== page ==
A Rodney man is warning other holidaymakers to steer clear of Cable Bay after his family was threatened by young men claiming to be enforcing a rahui.

Wairongoa Clarence Renata, 54, died at Cable Bay on January 2 trying to rescue his children when they were swept out by a rip. The much-loved army veteran, known to his friends as Magoo, lived in Palmerston North but maintained strong links with his home town of Kaeo.

Following the tragedy a rahui was imposed on part of the bay, prohibiting swimming or seafood gathering.

However, a Rodney man said he and his family had been threatened by young men enforcing the rahui. The men also claimed the rahui included a ban on playing on the beach.

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The hapu behind the ban said a lack of education about rahui and other Maori cultural practices was an issue around the country.

Rodney man Dan, who did not want to give his full name, said until Monday evening there were no signs advising of the rahui and no one seemed to know what activities were covered or for how long. The laminated signs that appeared on Monday had disappeared by yesterday morning.

Dan said he knew about the drowning before his family arrived for their holidays on January 4.

''I also knew the locals weren't swimming out of respect, which is fair enough.''

They kept away for the first few days, then went to the beach about 5pm on Saturday for a game of touch. His group was approached by a man in his 20s, accompanied by two older women, who filmed beachgoers on their phones and told them to ''Clear off''.

''He told us 'You can't swim here, you can't fish here, you can't play on the beach, so get out of here'.''

When Dan asked when the rahui would be lifted the man was vague, saying it could be on January 26 or 30. On Monday afternoon his wife took their children, aged 2 and 3, to play in the stream at Cable Bay. They were joined by four other children ranging in age from 4 to 8.

She was approached by another man who told her to leave. Dan's wife said they were only playing on the beach, not going into the sea, so they had every right to stay.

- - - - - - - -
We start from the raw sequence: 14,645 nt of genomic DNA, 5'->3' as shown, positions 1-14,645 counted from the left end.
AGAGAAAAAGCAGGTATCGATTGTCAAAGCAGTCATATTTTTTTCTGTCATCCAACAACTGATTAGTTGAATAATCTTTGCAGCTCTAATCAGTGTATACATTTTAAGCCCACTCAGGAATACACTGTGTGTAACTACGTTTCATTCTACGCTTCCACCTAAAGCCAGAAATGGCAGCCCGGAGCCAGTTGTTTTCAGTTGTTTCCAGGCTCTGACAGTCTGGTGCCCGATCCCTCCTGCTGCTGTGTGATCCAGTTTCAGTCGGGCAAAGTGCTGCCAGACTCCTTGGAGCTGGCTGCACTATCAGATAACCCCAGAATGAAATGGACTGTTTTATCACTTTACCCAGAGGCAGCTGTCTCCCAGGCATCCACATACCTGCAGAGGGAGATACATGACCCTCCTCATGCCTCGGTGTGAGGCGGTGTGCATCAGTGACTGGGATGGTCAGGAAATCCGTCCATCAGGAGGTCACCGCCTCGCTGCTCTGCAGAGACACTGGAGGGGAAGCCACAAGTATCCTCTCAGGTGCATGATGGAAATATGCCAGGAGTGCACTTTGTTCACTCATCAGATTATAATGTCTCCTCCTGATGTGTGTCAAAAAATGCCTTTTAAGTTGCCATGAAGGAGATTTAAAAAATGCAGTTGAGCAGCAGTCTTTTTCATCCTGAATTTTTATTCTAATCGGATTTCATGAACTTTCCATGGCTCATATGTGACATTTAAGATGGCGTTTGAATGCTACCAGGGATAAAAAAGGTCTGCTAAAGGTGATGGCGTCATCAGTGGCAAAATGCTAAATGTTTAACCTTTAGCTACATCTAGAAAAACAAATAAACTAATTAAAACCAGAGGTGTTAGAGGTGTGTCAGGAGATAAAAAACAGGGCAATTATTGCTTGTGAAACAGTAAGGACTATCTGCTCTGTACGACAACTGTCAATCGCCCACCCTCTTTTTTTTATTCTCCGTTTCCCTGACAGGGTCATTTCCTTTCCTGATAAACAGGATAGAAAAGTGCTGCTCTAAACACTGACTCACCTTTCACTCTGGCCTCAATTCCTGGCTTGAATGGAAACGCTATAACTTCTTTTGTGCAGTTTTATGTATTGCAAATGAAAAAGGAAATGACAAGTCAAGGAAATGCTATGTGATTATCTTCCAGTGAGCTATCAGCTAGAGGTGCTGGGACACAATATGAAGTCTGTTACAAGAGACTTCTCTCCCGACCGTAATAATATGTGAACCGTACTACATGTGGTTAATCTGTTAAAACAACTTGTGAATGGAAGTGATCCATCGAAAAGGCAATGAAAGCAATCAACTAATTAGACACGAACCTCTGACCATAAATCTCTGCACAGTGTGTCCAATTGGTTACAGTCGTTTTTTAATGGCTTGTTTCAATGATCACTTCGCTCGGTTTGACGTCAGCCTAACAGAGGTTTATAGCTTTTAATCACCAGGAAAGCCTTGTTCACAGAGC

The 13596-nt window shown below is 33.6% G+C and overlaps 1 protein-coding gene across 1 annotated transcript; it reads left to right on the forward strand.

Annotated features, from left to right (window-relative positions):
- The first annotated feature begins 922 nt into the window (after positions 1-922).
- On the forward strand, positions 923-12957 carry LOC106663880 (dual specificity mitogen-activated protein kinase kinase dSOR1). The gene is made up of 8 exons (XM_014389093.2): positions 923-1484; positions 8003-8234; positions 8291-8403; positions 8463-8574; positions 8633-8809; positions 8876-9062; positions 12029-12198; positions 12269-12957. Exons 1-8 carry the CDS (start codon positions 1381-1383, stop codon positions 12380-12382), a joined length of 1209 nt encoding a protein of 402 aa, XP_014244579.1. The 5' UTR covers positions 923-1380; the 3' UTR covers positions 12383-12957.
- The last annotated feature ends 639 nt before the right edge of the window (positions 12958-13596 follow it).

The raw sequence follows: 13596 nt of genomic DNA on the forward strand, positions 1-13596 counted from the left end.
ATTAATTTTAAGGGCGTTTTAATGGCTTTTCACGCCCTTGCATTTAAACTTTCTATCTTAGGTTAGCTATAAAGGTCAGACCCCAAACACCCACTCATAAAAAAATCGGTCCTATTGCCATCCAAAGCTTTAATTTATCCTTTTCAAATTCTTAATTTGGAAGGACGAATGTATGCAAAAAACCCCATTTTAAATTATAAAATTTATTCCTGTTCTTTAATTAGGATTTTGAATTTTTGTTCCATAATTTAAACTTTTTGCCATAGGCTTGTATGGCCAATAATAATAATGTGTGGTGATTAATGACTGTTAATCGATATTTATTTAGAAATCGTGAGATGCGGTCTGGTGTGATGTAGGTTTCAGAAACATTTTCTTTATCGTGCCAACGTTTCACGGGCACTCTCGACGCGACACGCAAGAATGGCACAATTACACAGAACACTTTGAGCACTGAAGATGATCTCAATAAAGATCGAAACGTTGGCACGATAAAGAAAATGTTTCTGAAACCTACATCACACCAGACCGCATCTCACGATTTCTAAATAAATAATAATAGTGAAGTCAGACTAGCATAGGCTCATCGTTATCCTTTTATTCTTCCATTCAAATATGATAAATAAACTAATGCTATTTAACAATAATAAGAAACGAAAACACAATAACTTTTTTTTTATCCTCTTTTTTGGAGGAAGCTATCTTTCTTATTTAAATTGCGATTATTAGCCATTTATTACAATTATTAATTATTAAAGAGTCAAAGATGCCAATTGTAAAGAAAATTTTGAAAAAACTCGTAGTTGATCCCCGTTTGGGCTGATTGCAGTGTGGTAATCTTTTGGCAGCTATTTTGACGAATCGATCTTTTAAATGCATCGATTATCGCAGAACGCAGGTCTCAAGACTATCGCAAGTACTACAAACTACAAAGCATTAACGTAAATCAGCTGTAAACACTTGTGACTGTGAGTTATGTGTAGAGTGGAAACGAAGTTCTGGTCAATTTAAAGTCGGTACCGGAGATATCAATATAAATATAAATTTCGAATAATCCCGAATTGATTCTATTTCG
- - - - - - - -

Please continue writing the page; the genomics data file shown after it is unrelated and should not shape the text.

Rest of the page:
''He got right up in her face and told her to leave. He threatened to bring some more people to the beach to remove them. It smelt like he'd been drinking. The kids were pretty upset.''

At that stage Dan intervened and said they would leave ''to keep the peace''.

The enforcers did not seem to be official. He feared what might happen if visitors unaware of the ban went for a swim and urged other holidaymakers to stay away.

Hone Bassett, a trustee at the local Parapara Marae, said a lack of education about rahui and other Maori cultural practices was an issue around the country.

"If our partners who have been here for 170-odd years can't understand that, there's not much we can do," he said.

"We can't be in control of our young people when people are desecrating our culture."

Dan said he had no problem following a rahui, it was the way his family had been treated and the fact visitors had no way of knowing a rahui was in place.

A notice on the Parapara Marae Facebook page stated that local hapu have placed a rahui on part of Cable Bay, from the store to the Stratford Drive end of the beach known as Owhetu.

The notice stated there should be no gathering of seafood or swimming within the area for two weeks but makes no mention of playing on the beach. It did not apply to the busier, eastern end of the beach.

"We have to put these rahui in place for protection of our culture, it's really protection for all people," Mr Bassett said. "When it comes to drowning, we take that very seriously."

Mr Bassett confirmed the rahui was lifted yesterday morning.